New 7-Mile 660 Megawatt Hudson Transmission Power Line Enhancing Reliability and Energy Security in NYC
New underground and underwater transmission line, connecting the grids of northern New Jersey and Manhattan, will also reduce electricity costs in NYC and improve fuel diversity

Michael Saltzman
(914) 390-8181

June 5, 2013


Photo and Caption

NEW YORK—A new seven-mile electric transmission line, from Bergen County, N.J., to the West Side of Manhattan, enabled by a purchase agreement with the New York Power Authority (NYPA), entered its second day of commercial operation on Tuesday, in advance of the heightened power demands of summer. The 345-kilovolt line, completed 42 days ahead of schedule, provides an additional conduit for transmitting lower cost electricity into New York City to reduce electricity bills for homes and businesses.

The underground and underwater transmission line was developed as a result of a Request for Proposals administered by NYPA to obtain additional electric resources to serve the New York City regional economy.

“The Hudson Transmission Project will provide enhanced transmission reliability and energy security and access to an additional pool of energy resources,” said Governor Andrew M. Cuomo.  “The new line will also result in substantial economic savings to New York consumers. These are significant benefits that herald similar improvements on a broader scale from the New York Energy Highway initiative that my administration is spearheading to modernize and upgrade the statewide electric power system and improve its versatility and performance.”

The Hudson Transmission Project, which includes a four-mile submarine section across the Hudson River, has the capability of carrying 660 megawatts (MW) of electricity. NYPA has contracted for 75 percent of the line’s capacity—up to 495 MW of power—for a period of 20 years.  (One megawatt is enough electricity to meet the power needs of 800 to 1,000 typical homes.)

Hudson Transmission Partners, which began construction of the $850 million project in May 2011, undertook rigorous tests of the line over the last two months to prepare for it being placed into service.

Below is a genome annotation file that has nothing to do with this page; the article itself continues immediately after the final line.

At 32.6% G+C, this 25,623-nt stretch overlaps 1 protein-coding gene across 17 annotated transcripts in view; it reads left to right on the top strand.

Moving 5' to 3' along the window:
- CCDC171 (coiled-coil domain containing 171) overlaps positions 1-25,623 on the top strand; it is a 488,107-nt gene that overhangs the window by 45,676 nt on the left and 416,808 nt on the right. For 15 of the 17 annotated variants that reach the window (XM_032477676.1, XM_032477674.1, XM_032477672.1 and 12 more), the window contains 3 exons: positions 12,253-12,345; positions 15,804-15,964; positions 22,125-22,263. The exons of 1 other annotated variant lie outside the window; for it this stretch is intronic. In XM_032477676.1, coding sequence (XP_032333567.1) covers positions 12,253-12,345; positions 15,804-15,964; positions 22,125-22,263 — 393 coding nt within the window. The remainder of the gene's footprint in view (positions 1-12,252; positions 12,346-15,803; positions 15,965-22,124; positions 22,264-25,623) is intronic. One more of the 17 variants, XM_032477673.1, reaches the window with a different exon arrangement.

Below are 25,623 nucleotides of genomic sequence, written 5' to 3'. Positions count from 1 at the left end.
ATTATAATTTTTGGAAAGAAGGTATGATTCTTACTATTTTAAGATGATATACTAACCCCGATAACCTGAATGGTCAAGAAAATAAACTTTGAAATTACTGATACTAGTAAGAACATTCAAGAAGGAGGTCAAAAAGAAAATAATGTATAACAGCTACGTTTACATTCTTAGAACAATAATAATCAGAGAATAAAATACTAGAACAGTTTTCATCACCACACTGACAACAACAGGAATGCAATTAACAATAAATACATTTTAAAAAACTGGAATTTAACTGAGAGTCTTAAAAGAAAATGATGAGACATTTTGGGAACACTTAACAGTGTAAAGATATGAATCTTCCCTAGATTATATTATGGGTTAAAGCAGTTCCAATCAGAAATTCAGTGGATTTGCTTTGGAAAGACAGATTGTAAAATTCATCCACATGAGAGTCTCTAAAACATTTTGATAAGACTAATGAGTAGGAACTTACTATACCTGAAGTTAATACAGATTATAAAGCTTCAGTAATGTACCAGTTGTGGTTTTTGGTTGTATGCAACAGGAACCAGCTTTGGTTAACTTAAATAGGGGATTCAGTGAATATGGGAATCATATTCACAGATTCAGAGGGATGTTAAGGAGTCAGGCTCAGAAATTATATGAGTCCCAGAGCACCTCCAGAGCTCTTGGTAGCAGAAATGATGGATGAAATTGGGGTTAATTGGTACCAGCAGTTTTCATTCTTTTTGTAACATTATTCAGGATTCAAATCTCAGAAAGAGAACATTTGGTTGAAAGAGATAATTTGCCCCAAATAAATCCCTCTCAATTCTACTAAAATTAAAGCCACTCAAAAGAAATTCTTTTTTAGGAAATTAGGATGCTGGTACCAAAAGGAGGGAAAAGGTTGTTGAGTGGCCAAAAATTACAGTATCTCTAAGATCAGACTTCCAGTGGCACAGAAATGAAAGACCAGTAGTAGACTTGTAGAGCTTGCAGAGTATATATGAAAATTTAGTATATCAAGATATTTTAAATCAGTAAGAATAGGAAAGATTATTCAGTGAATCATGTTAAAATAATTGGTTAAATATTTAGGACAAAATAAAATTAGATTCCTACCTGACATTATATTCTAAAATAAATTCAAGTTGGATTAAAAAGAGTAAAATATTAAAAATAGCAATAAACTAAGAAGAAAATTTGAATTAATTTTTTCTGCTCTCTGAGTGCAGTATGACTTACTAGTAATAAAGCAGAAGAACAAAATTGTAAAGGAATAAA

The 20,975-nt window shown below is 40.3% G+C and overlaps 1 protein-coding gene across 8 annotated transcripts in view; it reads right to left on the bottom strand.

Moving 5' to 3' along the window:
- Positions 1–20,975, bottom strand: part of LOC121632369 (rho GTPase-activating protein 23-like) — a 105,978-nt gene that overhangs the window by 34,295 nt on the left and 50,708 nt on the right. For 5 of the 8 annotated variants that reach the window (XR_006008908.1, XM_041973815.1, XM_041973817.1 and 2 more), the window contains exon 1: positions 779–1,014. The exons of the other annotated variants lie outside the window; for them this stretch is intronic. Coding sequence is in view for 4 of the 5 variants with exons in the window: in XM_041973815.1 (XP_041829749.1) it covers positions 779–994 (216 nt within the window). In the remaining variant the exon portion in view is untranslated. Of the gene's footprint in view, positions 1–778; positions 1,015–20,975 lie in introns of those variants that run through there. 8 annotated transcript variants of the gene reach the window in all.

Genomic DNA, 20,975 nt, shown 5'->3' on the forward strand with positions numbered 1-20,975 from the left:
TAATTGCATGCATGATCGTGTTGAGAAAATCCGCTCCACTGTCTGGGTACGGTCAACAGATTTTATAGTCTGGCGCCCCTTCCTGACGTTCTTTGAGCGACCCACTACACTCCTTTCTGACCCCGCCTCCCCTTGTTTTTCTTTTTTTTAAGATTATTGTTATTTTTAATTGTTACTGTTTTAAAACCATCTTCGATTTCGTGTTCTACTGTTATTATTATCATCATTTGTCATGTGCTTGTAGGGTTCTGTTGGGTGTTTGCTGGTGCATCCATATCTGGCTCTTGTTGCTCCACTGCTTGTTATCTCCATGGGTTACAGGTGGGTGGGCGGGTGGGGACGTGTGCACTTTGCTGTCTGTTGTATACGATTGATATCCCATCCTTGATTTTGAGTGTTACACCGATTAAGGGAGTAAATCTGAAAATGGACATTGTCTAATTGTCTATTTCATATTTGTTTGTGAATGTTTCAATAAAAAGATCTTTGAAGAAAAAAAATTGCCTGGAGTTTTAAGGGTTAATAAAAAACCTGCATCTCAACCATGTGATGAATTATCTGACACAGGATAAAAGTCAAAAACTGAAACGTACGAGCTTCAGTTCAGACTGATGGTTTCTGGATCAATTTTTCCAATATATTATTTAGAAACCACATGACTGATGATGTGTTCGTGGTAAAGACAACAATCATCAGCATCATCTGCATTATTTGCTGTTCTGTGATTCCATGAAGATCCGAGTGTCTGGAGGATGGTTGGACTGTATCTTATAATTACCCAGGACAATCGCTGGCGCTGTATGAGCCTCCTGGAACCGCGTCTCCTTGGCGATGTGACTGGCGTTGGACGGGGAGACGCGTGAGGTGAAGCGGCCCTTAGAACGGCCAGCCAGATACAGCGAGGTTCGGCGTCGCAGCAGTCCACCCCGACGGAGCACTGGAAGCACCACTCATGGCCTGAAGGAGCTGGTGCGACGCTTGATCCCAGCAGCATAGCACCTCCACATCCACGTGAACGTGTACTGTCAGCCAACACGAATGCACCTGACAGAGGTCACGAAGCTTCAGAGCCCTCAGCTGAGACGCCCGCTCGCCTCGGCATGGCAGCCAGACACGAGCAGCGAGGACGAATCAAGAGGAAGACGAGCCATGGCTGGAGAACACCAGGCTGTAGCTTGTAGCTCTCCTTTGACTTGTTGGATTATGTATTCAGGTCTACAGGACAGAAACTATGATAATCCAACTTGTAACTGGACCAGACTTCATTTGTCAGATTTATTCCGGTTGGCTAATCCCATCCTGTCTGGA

“The commercial operation of the Hudson Transmission Project is a major electricity development for expanding access to a regional power system adjacent to New York,” said Gil C. Quiniones, NYPA president and chief executive officer. “The larger pool of lower cost power resources for New York City, as achieved by the new power line, is a prelude to the broader efforts under Governor Cuomo to upgrade and modernize the state’s aging energy infrastructure.”

Under the Governor’s leadership, New York State is pursuing a statewide public-private initiative known as the New York Energy Highway, which is expected to result in approximately $5.7 billion in investments over the next five to 10 years. The comprehensive efforts, which are well under way, will provide as much as 3,200 MW of additional electric generation, including renewable power, and transmission capacity.

The Hudson Transmission Project connects the regional transmission organizations of the New York Independent System Operator and PJM Interconnection, which encompasses a 13-state area, including New Jersey, along with the District of Columbia.  The new line extends from Public Service Electric and Gas Company’s Bergen Substation in Ridgefield, N.J., to the Con Edison West 49th Street Substation.

One of the challenging elements of the project was the installation of the submarine portion which called for a special cable installation vessel to bury three high-voltage cables below the Hudson River bottom at depths ranging from 10 to 15 feet. The line enters the river from Edgewater, N.J., and exits on the Manhattan side by 55th Street and the West Side Highway.